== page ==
Reviews

Unhinged (1982)

In 1972, progressive dad-rockers Yes went on tour to promote their album Close to the Edge. This tour marked the first time that keyboardist Rick Wakeman would wear a sequined Dracula cape while performing.

Yes is not a band for me. But I’ll watch Rick Wakeman shred a wall of synthesizers while wearing a bedazzled Halloween cape all day long. Because sometimes, a mood-setting aesthetic is all that matters.

For proof, look no further than Unhinged.

Terry, Nancy, and Gloria pile into Terry’s Gremlin and start driving to a weekend-long “jazz festival.” I immediately hoped that something would happen to prevent them from reaching their destination. Because no one wants to watch a slasher that takes place at a jazz festival — especially me. Luckily, the ladies roll over a log in the middle of the road, which sends their car careening into a ditch. After the accident, the gals wake up in an opulent mansion. Marion Primrose, the lady of the house, explains that, “there isn’t a phone for two miles!” But Terry and her pals decide to stay at the manse with Marion and her mother anyway. It’s soon revealed that Mother’s intense hatred for men (“They’re putrid scum!”) is the result of a nasty family secret. Then a killer with a scythe shows up.

Unhinged is easily the greatest thing that ever happened to Portland, Oregon. Mostly because this movie has nothing to do with sulfate-free beard moisturizer or ravioli that costs $45, and everything to do with sinister slasher ambience. Shot in Portland by local filmmaker Don Gronquist for 100K, this is an amalgam of plagiarized plot points from Last House on the Left (tragedy on the way to a concert), Andy Milligan’s The Ghastly Ones (familial angst in a mansion), and Psycho (you’ll know it when you see it). It’s also shot in the style of Paul Naschy, which is achieved by placing the camera at least fifteen feet away from the action at all times. Unhinged is filled with long scenes of people eating dinner, walking in gardens, and listening to piano recitals. So what makes this movie so endearing? It starts with the synthesizers. And explodes from there.

In 1983, the British government issued the “Video Nasty” list — a group of horror and exploitation movies that were banned from home video under the Obscene Publications Act. Rippers like Sam Raimi’s Evil Dead and Lucio Fulci’s House by the Cemetery topped the list because they contained egregious scenes of guts-chomping and eyeball removals. But Unhinged, with its minor bloodshed and brief scenes of nudity, was also included. This automatically sets up an expectation that’s impossible to satisfy. This movie doesn’t deliver the visceral kicks of a movie with Fulci’s name on it. But that doesn’t make it any less notable.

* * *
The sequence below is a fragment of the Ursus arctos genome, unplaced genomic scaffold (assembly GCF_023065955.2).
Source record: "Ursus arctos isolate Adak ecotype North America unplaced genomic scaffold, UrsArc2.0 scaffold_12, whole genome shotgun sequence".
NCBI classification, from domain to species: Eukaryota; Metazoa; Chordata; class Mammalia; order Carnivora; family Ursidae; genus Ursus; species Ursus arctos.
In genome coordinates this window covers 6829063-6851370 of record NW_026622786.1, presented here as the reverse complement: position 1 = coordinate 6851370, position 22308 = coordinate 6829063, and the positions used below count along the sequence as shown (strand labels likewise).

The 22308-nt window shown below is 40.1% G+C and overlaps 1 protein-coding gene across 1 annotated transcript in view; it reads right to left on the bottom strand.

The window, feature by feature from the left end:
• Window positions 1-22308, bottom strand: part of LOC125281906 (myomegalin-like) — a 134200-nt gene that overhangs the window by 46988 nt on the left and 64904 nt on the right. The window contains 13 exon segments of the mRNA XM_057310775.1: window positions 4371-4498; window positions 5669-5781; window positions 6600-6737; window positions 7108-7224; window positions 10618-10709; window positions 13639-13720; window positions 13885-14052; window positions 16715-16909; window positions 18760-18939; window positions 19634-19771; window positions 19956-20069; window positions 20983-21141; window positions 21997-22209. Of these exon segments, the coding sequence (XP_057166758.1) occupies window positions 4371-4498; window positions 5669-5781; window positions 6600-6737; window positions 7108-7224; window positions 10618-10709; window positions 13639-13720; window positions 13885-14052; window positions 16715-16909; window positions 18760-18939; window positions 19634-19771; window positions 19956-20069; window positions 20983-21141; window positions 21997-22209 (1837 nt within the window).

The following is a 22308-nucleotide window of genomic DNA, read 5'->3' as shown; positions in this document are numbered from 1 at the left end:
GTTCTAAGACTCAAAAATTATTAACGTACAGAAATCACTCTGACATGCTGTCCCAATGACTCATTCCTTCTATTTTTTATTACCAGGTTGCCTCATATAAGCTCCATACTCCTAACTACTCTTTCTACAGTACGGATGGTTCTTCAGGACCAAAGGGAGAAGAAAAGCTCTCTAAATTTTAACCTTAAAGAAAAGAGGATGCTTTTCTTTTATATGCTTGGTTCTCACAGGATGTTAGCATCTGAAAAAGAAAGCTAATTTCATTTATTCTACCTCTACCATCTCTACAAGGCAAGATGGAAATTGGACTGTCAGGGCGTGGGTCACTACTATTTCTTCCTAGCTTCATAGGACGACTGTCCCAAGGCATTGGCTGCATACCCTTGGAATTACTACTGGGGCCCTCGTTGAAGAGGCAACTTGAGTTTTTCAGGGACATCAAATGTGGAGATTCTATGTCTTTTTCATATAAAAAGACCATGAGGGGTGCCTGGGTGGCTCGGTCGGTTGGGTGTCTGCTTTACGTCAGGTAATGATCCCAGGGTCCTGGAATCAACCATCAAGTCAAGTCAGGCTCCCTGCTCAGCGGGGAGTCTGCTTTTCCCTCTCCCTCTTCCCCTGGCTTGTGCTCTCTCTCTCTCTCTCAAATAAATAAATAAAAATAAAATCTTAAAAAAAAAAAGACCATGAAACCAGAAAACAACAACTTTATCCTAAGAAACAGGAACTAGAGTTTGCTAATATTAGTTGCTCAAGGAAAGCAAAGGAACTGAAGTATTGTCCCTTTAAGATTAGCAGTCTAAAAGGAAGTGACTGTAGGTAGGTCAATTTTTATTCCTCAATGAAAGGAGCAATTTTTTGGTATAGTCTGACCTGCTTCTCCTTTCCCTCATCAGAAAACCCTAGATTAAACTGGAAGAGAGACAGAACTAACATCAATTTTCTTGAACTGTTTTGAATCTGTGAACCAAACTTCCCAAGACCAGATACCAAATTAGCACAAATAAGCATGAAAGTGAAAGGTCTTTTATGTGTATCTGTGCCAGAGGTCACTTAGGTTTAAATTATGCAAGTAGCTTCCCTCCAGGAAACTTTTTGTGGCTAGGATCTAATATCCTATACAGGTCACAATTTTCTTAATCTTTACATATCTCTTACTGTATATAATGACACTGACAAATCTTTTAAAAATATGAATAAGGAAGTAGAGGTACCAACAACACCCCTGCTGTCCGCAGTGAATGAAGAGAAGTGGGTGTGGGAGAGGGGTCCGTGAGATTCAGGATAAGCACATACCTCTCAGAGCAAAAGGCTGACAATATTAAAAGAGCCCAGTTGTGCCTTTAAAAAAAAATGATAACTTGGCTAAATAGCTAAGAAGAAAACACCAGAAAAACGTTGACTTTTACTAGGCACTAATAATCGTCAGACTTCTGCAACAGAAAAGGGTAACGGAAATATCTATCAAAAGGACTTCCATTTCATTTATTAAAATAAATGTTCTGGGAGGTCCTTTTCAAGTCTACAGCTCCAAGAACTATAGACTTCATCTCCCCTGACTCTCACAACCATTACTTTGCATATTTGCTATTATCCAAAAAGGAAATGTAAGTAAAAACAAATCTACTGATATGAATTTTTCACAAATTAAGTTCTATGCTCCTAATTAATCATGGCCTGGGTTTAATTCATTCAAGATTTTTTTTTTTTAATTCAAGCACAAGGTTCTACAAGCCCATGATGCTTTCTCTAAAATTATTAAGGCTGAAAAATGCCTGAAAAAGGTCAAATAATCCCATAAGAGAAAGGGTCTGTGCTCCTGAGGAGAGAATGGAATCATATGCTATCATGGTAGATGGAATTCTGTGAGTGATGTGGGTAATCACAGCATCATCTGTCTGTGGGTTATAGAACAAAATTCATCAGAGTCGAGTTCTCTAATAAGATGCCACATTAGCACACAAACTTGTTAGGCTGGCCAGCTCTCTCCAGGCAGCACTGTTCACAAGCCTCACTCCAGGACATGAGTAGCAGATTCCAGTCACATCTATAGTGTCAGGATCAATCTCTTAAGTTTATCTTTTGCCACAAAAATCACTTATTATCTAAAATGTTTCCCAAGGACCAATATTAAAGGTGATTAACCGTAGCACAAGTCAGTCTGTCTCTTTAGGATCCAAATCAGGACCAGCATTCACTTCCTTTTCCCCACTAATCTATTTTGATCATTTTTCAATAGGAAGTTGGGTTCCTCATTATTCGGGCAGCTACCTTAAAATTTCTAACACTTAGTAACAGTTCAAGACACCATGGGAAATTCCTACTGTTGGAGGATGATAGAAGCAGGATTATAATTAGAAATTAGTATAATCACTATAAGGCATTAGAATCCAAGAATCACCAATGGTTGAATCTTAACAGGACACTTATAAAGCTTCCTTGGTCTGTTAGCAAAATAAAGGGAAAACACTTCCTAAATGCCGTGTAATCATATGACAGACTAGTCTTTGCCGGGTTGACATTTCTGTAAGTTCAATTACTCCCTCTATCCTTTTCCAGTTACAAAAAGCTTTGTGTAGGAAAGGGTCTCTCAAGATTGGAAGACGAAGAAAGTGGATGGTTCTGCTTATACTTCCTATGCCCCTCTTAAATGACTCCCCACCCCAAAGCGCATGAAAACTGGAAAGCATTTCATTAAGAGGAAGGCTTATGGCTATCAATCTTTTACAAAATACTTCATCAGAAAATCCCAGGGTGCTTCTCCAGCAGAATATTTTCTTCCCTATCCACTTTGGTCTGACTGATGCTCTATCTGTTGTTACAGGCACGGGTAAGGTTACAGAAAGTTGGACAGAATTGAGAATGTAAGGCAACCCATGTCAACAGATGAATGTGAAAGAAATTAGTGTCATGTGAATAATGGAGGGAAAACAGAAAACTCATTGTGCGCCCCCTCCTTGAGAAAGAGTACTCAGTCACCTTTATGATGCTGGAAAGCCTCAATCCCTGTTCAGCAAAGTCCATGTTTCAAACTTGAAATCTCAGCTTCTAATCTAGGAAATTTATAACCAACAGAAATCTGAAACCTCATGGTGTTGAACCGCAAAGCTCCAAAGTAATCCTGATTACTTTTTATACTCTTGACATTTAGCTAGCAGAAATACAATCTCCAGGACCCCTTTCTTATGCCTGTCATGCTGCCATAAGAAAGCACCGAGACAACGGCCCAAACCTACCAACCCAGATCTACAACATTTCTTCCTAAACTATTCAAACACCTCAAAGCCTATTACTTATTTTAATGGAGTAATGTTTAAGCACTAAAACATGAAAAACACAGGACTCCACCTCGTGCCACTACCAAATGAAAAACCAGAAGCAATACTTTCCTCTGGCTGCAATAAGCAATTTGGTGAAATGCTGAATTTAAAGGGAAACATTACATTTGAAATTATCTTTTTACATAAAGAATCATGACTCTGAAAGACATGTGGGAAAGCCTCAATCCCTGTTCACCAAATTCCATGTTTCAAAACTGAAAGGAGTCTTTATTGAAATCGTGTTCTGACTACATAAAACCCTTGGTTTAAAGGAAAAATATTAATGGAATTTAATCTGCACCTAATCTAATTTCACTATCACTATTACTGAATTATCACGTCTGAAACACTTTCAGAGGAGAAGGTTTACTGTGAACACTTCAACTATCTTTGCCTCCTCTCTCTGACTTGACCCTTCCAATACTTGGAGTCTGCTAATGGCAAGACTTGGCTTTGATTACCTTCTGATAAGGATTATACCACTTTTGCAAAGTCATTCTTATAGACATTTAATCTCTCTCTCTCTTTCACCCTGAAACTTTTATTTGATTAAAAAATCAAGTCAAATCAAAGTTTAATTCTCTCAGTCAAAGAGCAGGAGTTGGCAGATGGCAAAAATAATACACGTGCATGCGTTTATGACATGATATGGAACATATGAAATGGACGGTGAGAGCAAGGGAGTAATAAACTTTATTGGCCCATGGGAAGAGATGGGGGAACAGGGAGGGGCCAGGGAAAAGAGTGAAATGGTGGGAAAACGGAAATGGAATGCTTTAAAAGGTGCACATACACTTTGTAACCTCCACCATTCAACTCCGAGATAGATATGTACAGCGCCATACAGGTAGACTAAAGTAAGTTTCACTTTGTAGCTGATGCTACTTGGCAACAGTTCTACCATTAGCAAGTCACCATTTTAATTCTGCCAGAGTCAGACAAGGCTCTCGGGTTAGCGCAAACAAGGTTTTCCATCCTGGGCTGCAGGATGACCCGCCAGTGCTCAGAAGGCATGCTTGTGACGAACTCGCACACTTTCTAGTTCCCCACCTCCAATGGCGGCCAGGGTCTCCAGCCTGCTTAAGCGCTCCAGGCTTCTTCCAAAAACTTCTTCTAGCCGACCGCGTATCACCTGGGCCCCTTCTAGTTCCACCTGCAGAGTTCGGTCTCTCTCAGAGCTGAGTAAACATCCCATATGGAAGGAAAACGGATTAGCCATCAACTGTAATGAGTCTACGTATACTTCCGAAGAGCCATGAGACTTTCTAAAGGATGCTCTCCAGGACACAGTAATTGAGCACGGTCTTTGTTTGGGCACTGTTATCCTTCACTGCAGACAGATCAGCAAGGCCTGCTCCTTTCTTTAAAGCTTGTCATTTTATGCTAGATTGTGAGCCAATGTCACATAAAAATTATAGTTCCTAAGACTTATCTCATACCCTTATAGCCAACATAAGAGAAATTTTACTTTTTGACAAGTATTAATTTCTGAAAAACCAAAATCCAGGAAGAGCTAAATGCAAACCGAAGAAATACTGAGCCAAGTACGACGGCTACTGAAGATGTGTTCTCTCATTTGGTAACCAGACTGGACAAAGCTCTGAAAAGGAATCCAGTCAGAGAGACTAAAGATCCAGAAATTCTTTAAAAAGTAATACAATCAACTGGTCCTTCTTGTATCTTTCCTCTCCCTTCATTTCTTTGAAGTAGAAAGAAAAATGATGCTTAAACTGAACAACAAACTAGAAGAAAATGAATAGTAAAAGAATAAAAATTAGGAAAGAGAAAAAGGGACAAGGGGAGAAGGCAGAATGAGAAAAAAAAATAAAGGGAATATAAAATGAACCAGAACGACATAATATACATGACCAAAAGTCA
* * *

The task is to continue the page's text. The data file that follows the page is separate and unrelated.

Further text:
Unhinged suffers from poor pacing and an uneven structure. But director Gronquist maximizes the potential of combining mood-enhancing aesthetics with dark themes. Most of the heavy lifting in this area is done by Jonathan Newton’s synthesizer score, which blasts the movie into another dimension. Brilliant and relentless, the soundtrack sounds like a black mass that’s being sabotaged by an all-skeleton Soft Cell cover band. The music is perfect for a midnight axe murder, but totally surreal when it accompanies a dinner scene. There’s also Laurel Munson’s loud-yet-medicated lead performance as Terry, which wouldn’t feel out of place in John Waters’ Multiple Maniacs. These dream-like details enhance the grim reveals, making the movie feel damaged on multiple levels. Unhinged might be a terrific sleep aid, but it’s also a gloomy slasher mood piece — the kind that will never exist again.

During the end credits, a restaurant called Taco Time gets a “special thanks.”

I really like this movie.

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